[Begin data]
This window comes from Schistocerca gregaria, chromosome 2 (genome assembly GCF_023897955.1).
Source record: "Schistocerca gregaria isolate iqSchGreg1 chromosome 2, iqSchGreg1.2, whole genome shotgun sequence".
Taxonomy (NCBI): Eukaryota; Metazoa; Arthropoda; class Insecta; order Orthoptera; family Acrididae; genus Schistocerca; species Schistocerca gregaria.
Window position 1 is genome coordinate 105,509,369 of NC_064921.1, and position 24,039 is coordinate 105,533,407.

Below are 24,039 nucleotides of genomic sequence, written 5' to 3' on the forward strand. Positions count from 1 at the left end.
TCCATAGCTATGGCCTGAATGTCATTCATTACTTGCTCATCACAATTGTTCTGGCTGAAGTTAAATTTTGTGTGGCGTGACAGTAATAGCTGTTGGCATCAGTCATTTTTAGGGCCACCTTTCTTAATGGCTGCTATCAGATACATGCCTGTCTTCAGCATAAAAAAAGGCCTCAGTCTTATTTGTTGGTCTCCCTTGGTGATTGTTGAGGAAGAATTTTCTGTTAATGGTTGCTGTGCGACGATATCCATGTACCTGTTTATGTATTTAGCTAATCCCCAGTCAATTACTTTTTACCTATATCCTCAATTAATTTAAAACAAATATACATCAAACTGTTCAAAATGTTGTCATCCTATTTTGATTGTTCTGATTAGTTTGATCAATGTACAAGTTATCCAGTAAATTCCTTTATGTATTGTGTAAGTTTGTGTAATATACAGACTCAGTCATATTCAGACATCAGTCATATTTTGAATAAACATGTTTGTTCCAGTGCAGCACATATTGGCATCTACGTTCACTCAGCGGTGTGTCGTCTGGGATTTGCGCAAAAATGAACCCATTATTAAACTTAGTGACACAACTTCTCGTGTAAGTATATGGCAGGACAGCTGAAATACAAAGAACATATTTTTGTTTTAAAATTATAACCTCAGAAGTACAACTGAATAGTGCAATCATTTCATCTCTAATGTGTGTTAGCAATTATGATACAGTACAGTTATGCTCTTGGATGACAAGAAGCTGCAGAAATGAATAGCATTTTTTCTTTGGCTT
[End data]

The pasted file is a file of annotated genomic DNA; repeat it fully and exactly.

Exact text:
This window comes from Schistocerca gregaria, chromosome 2 (genome assembly GCF_023897955.1).
Source record: "Schistocerca gregaria isolate iqSchGreg1 chromosome 2, iqSchGreg1.2, whole genome shotgun sequence".
Taxonomy (NCBI): Eukaryota; Metazoa; Arthropoda; class Insecta; order Orthoptera; family Acrididae; genus Schistocerca; species Schistocerca gregaria.
Window position 1 is genome coordinate 105,509,369 of NC_064921.1, and position 24,039 is coordinate 105,533,407.

Below are 24,039 nucleotides of genomic sequence, written 5' to 3' on the forward strand. Positions count from 1 at the left end.
TCCATAGCTATGGCCTGAATGTCATTCATTACTTGCTCATCACAATTGTTCTGGCTGAAGTTAAATTTTGTGTGGCGTGACAGTAATAGCTGTTGGCATCAGTCATTTTTAGGGCCACCTTTCTTAATGGCTGCTATCAGATACATGCCTGTCTTCAGCATAAAAAAAGGCCTCAGTCTTATTTGTTGGTCTCCCTTGGTGATTGTTGAGGAAGAATTTTCTGTTAATGGTTGCTGTGCGACGATATCCATGTACCTGTTTATGTATTTAGCTAATCCCCAGTCAATTACTTTTTACCTATATCCTCAATTAATTTAAAACAAATATACATCAAACTGTTCAAAATGTTGTCATCCTATTTTGATTGTTCTGATTAGTTTGATCAATGTACAAGTTATCCAGTAAATTCCTTTATGTATTGTGTAAGTTTGTGTAATATACAGACTCAGTCATATTCAGACATCAGTCATATTTTGAATAAACATGTTTGTTCCAGTGCAGCACATATTGGCATCTACGTTCACTCAGCGGTGTGTCGTCTGGGATTTGCGCAAAAATGAACCCATTATTAAACTTAGTGACACAACTTCTCGTGTAAGTATATGGCAGGACAGCTGAAATACAAAGAACATATTTTTGTTTTAAAATTATAACCTCAGAAGTACAACTGAATAGTGCAATCATTTCATCTCTAATGTGTGTTAGCAATTATGATACAGTACAGTTATGCTCTTGGATGACAAGAAGCTGCAGAAATGAATAGCATTTTTTCTTTGGCTT